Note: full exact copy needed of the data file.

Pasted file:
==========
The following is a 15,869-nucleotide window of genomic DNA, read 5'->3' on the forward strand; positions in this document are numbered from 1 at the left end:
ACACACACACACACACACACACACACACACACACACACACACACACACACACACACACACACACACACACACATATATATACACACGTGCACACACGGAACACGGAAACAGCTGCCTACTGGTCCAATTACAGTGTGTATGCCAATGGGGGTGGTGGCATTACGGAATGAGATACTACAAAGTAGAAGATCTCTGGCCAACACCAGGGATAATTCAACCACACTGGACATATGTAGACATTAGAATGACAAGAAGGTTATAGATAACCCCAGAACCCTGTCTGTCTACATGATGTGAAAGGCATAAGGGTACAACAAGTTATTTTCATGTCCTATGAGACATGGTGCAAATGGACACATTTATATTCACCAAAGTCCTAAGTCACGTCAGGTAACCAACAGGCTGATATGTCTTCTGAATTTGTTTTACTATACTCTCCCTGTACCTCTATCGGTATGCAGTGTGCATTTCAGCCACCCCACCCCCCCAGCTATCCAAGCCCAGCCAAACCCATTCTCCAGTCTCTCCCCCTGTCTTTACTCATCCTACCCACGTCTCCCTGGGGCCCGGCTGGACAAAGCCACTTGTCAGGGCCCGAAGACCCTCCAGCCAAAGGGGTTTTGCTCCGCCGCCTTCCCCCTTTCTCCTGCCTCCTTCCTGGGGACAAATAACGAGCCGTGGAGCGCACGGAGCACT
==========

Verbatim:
The following is a 15,869-nucleotide window of genomic DNA, read 5'->3' on the forward strand; positions in this document are numbered from 1 at the left end:
ACACACACACACACACACACACACACACACACACACACACACACACACACACACACACACACACACACACACATATATATACACACGTGCACACACGGAACACGGAAACAGCTGCCTACTGGTCCAATTACAGTGTGTATGCCAATGGGGGTGGTGGCATTACGGAATGAGATACTACAAAGTAGAAGATCTCTGGCCAACACCAGGGATAATTCAACCACACTGGACATATGTAGACATTAGAATGACAAGAAGGTTATAGATAACCCCAGAACCCTGTCTGTCTACATGATGTGAAAGGCATAAGGGTACAACAAGTTATTTTCATGTCCTATGAGACATGGTGCAAATGGACACATTTATATTCACCAAAGTCCTAAGTCACGTCAGGTAACCAACAGGCTGATATGTCTTCTGAATTTGTTTTACTATACTCTCCCTGTACCTCTATCGGTATGCAGTGTGCATTTCAGCCACCCCACCCCCCCAGCTATCCAAGCCCAGCCAAACCCATTCTCCAGTCTCTCCCCCTGTCTTTACTCATCCTACCCACGTCTCCCTGGGGCCCGGCTGGACAAAGCCACTTGTCAGGGCCCGAAGACCCTCCAGCCAAAGGGGTTTTGCTCCGCCGCCTTCCCCCTTTCTCCTGCCTCCTTCCTGGGGACAAATAACGAGCCGTGGAGCGCACGGAGCACT